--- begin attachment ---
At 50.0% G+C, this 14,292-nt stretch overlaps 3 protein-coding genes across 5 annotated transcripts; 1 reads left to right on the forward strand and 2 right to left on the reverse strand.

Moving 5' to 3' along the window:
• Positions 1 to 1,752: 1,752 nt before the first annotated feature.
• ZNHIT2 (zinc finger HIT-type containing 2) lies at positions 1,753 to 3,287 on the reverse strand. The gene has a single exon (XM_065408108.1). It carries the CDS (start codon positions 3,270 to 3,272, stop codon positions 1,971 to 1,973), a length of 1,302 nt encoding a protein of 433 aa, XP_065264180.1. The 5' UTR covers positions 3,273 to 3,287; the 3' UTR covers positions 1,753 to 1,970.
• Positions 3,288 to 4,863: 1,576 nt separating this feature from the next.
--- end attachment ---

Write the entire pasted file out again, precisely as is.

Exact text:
At 50.0% G+C, this 14,292-nt stretch overlaps 3 protein-coding genes across 5 annotated transcripts; 1 reads left to right on the forward strand and 2 right to left on the reverse strand.

Moving 5' to 3' along the window:
• Positions 1 to 1,752: 1,752 nt before the first annotated feature.
• ZNHIT2 (zinc finger HIT-type containing 2) lies at positions 1,753 to 3,287 on the reverse strand. The gene has a single exon (XM_065408108.1). It carries the CDS (start codon positions 3,270 to 3,272, stop codon positions 1,971 to 1,973), a length of 1,302 nt encoding a protein of 433 aa, XP_065264180.1. The 5' UTR covers positions 3,273 to 3,287; the 3' UTR covers positions 1,753 to 1,970.
• Positions 3,288 to 4,863: 1,576 nt separating this feature from the next.